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Chapter 6 - The American Revolution as Extinction and Rebirth

from Part II - American Apocalypse in (and out of) History

Published online by Cambridge University Press:  03 December 2020

John Hay
Affiliation:
University of Nevada, Las Vegas
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Summary

At the end of the eighteenth century, North Atlantic savants understood that the cosmos—and, accordingly, society—was capable of revolutionary change. Long preoccupied with ideas of extinction, loss, and ruination, these writers increasingly incorporated the language of developing earth and human sciences to explain the novel events around them. The fossil record, for example, already hinted at extinct worlds that had given way to the present, upending former theories of time and transformation. Mid-century Continental excavations, the flourishing of transatlantic antiquarianism, and a widespread interest in tracing “lost races”—as well as mounting political transformations on all sides of the Atlantic—encouraged explanations that drew on ideas from natural science. This essay examines how the imagery of Nature served to “naturalize” the sense of upheaval provoked by the era’s revolutions, and demonstrates that circumatlantic scientific, historical, and literary writings focused on the hope of liberty’s rebirth and fear of its extinction.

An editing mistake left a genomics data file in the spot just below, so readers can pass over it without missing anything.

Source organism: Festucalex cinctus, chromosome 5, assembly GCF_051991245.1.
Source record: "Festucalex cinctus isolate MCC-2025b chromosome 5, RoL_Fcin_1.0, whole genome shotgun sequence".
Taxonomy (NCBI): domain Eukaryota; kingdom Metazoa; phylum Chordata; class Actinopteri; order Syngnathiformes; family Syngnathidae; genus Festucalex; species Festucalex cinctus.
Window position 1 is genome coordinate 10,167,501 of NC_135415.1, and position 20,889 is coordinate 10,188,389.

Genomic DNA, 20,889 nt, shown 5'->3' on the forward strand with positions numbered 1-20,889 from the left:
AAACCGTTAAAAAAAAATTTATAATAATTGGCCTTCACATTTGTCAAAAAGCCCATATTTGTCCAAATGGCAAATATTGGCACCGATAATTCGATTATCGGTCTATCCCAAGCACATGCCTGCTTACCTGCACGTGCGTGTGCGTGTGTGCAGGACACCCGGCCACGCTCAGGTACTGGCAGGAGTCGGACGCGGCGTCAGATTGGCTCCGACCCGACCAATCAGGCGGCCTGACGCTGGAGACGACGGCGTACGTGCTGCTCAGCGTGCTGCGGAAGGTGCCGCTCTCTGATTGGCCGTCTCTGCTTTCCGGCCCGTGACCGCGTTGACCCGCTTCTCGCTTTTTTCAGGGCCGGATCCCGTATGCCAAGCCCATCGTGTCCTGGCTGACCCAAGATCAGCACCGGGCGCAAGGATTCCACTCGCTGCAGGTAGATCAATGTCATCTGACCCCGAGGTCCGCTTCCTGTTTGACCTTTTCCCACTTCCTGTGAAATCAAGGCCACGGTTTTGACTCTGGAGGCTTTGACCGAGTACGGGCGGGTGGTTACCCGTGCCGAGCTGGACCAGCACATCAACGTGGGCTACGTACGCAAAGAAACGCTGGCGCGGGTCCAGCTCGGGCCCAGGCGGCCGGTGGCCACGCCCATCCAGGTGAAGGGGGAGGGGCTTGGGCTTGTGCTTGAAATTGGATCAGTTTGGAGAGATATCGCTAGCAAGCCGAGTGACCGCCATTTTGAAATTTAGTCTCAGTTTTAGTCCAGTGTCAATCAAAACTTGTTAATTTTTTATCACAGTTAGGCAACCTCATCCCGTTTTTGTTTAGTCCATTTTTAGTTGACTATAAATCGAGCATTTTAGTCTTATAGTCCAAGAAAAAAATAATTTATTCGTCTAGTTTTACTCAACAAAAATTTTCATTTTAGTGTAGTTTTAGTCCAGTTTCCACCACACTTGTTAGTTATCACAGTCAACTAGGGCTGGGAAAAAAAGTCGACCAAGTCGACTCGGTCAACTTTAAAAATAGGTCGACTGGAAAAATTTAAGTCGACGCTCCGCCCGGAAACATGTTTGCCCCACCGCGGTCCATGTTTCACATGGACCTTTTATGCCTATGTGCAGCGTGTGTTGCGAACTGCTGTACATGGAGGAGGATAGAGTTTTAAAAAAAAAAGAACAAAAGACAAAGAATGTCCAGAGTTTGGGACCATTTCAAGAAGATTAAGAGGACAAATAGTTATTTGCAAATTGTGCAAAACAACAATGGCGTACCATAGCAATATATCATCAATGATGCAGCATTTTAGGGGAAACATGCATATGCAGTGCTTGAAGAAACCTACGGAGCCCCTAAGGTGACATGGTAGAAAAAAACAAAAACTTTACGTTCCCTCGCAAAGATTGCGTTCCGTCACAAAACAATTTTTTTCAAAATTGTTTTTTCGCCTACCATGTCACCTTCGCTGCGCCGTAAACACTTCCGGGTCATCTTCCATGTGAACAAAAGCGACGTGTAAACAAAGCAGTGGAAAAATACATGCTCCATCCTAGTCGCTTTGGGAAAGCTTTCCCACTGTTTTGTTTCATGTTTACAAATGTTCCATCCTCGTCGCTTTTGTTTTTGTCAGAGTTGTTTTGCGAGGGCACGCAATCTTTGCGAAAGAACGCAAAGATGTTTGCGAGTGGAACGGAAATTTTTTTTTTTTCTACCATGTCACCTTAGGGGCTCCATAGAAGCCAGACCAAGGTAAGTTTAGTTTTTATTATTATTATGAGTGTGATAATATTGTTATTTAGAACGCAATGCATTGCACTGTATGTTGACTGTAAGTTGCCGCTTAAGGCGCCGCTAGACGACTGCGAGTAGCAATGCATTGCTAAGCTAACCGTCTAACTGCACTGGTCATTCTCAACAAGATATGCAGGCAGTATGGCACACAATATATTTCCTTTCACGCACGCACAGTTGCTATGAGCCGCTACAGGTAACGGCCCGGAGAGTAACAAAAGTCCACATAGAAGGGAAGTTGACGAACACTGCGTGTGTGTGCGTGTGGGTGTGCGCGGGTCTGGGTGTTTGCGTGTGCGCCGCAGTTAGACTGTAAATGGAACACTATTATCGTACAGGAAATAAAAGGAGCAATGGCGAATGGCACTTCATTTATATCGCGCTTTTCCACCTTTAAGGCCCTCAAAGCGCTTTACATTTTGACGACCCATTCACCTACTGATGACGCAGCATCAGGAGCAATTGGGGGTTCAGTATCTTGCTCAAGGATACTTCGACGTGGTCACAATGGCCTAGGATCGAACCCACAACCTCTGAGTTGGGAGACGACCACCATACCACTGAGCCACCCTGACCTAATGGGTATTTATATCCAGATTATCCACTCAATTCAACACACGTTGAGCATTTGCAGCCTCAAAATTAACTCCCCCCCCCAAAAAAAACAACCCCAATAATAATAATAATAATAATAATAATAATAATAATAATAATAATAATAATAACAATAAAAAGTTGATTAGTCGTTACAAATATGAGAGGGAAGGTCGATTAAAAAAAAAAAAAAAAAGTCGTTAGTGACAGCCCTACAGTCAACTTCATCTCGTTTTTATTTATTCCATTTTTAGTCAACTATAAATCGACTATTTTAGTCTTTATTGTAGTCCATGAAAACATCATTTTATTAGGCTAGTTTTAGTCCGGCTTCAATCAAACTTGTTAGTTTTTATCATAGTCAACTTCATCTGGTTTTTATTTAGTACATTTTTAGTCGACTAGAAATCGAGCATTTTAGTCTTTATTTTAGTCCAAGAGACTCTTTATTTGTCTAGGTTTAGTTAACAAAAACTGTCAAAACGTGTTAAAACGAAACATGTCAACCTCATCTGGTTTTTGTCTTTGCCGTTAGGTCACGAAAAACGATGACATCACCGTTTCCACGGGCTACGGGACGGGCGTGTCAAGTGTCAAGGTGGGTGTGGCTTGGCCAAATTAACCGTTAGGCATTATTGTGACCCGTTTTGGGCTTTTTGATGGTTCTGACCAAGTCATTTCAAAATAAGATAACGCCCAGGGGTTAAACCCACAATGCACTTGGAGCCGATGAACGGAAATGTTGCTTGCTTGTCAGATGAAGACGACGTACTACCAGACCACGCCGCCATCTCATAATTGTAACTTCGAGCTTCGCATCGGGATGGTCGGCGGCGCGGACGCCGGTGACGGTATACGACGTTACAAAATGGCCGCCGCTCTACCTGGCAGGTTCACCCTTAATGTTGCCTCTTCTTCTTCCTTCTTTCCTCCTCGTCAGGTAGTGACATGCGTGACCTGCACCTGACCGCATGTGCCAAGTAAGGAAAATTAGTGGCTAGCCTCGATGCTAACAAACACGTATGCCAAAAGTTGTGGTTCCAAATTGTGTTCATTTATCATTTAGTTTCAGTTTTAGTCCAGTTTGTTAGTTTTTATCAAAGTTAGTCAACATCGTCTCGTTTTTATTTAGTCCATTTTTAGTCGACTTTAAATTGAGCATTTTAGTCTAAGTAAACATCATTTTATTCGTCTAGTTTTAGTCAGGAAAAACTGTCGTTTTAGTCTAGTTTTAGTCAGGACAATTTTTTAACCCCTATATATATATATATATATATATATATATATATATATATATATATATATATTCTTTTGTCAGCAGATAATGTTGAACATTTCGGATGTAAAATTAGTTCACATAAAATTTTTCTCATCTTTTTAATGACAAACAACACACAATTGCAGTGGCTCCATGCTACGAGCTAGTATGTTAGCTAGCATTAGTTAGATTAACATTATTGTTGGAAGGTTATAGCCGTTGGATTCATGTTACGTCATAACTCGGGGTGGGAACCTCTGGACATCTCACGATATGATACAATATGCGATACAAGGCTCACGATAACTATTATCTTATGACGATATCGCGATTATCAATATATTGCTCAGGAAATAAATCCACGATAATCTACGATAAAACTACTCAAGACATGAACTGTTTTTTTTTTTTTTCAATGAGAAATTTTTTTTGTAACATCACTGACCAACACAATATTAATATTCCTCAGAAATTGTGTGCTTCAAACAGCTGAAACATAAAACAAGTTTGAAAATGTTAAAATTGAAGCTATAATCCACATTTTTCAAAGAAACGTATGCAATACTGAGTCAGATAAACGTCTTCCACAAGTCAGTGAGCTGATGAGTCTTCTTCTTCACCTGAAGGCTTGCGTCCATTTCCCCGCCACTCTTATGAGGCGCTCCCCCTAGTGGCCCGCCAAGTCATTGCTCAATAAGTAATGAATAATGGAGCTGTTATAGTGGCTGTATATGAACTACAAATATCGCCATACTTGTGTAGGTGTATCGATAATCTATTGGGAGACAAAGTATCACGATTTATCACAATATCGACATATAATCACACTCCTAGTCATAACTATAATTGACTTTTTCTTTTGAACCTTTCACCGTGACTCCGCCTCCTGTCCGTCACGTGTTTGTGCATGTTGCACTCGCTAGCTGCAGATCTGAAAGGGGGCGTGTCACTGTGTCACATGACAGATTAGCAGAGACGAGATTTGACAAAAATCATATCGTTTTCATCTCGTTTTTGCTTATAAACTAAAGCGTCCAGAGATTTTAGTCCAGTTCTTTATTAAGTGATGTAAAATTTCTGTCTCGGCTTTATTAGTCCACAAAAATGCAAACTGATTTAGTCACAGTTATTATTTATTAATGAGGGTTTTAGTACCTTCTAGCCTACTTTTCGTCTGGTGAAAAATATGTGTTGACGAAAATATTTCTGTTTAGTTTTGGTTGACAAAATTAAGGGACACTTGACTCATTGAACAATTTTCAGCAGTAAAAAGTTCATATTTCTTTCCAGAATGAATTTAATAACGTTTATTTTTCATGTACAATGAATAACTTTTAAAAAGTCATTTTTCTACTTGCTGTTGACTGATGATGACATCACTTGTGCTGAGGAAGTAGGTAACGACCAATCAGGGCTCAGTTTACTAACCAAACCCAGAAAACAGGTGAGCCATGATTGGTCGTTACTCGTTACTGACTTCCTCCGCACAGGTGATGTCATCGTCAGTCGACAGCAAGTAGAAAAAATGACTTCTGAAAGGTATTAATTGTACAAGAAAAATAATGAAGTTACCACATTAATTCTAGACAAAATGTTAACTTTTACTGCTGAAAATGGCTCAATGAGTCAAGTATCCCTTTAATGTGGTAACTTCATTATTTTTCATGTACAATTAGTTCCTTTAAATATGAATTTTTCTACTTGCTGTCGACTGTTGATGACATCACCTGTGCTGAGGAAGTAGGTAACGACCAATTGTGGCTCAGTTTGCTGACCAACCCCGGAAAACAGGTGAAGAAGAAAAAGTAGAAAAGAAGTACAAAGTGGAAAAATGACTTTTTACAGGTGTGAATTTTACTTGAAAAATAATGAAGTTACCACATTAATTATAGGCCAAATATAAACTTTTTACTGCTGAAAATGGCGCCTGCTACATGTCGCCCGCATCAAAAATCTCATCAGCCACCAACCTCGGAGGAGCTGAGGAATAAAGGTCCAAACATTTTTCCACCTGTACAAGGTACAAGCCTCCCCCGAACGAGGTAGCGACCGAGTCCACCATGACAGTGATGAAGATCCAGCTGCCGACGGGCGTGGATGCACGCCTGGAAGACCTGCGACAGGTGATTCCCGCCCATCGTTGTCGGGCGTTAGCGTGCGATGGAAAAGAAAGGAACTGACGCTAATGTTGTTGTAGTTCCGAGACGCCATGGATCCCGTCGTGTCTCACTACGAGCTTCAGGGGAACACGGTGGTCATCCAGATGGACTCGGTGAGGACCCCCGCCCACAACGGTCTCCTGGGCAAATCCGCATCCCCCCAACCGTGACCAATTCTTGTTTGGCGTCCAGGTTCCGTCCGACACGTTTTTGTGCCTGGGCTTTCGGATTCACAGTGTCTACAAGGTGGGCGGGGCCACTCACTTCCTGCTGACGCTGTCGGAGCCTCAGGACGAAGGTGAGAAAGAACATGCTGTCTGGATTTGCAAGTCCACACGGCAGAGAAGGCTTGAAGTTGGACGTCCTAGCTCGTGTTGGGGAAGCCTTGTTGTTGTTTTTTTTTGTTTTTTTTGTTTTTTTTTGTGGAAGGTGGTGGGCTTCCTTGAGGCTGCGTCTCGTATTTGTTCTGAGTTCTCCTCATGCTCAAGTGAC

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Publisher: Cambridge University Press
Print publication year: 2020

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